At Tuesday, March 13, 2007 8:43:00 AM, Blogger illest said...

hvoIts a shame that he is getting an extension when the Knicks are 5 game under .500. Dolan is a joke. He is the one that needs to go. But of course if you own a cable company, hockey team, and the most famous arena why would you leave...in his case sell? Curry has played better but looks tired in key situations.

Francis and Marbury....I knew that wouldnt work just like Iverson and Anthony dont work. They all want to score. Plus none of the 4 play defense. Everytime two scoring guards (Melo is a forward that sometimes plays like a guard) play together everyone compares then to Frazier and Monroe. The press in New York did this. The difference is Frazier played defense and allowed Monroe to do what he wanted. Of course Clyde could score whenever he wanted to but there was that balance. Just like Gus and DJ and Toney and Cheeks. There is no balance with todays backcourts.

At Tuesday, March 13, 2007 9:46:00 AM, Blogger vednam said...

I predicted before the season that the Knicks would make the playoffs. I think Isiah's coaching record with the Pacers is underrated, and based on what I have seen, he is one of the better coaches in the league.

Sure, he's made some dumb decisions as GM, but so has almost every other GM. The Jerome James signing and trades for Francis and Jalen Rose come to mind (though it has been claimed that it was Larry Brown who pushed for Francis and Rose). Many other of his much-maligned moves have turned out well though, such as the Curry trade, the Richardson trade, the Balkman pick, etc.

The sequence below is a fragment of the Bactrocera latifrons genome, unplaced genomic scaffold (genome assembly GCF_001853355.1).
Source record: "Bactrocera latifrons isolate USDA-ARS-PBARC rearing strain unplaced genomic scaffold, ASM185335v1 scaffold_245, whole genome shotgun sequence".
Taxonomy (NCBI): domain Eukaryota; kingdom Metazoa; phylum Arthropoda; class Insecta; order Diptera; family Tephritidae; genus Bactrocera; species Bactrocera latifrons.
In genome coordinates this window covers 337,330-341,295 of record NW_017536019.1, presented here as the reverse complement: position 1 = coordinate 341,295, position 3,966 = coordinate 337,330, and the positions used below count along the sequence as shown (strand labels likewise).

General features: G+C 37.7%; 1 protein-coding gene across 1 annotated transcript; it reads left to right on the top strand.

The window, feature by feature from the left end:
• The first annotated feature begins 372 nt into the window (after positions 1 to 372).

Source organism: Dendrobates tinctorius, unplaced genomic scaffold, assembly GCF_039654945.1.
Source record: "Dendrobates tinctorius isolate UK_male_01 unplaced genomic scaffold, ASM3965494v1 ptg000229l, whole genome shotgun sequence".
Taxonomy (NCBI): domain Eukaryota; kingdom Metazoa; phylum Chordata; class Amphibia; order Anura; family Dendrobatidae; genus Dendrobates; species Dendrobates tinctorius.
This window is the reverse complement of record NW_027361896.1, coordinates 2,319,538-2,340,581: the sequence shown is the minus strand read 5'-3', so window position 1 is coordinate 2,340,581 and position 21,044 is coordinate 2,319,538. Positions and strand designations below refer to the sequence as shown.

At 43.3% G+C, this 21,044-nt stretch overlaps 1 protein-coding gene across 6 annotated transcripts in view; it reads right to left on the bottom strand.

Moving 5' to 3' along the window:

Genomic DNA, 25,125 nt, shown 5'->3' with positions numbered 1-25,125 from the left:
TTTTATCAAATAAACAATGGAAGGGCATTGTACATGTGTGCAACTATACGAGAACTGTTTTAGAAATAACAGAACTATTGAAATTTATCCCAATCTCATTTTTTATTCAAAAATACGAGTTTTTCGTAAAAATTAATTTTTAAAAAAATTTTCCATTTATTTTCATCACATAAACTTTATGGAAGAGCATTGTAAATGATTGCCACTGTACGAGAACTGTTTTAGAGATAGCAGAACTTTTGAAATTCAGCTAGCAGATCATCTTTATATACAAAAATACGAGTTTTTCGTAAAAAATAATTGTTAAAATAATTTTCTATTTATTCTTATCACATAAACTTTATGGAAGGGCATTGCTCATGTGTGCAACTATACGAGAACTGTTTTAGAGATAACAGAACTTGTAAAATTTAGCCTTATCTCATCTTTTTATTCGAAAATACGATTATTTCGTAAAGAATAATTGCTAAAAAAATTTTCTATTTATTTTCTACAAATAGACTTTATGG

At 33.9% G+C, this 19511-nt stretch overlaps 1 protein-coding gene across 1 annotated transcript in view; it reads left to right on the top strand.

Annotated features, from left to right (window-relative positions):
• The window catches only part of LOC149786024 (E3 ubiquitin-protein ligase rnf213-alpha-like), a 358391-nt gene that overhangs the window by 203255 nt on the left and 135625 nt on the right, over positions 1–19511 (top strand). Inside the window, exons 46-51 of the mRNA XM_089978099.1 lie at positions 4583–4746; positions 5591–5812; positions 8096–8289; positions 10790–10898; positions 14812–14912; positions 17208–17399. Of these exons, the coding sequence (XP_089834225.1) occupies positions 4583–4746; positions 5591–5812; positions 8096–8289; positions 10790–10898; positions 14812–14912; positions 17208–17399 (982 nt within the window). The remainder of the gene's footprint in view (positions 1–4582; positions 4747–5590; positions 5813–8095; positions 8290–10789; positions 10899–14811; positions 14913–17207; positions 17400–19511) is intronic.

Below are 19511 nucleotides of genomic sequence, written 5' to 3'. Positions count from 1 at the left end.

I'm happy to hear this news after all of the unecessary hate the media has been giving Isiah for past few years. Even now, ESPN is acting like the Knicks are "nuts" for giving Isiah job security (meanwhile, they make no fuss about similar situations, such as Mo Cheeks being recently assured of his job).

The Knicks are a young team which should only get better, and I think they could be a team that wins 45-50 games a year in the future. I don't think they can contend for a title at any point with their current roster simply because they have no franchise player, and their defense is far from good enough to make up for that. Still, I think they are an exciting team and their progress has been encouraging.

At Tuesday, March 13, 2007 9:52:00 AM, Blogger vednam said...

Even though the Knicks are 5 games below .500, they have been playing slightly better than .500 after a poor start. Also, given the fact that they are a very young team, a bit more experience could have turned many of the close losses into close wins and many of the close wins into comfortable wins. In other words, the rationale behind the decision is probably that the Knicks are on the way up.

Monroe really toned down his one-on-one game once he got to the Knicks. Also, neither he nor Frazier dominated the ball like Steph or Steve do now.

At Tuesday, March 13, 2007 3:21:00 PM, Blogger illest said...

The Knicks are still inconsistent and I dont want to see them in the playoffs. The players like him which is a good thing for him. Anything better than 23-59 is an improvement. So Im not suprised or impressed.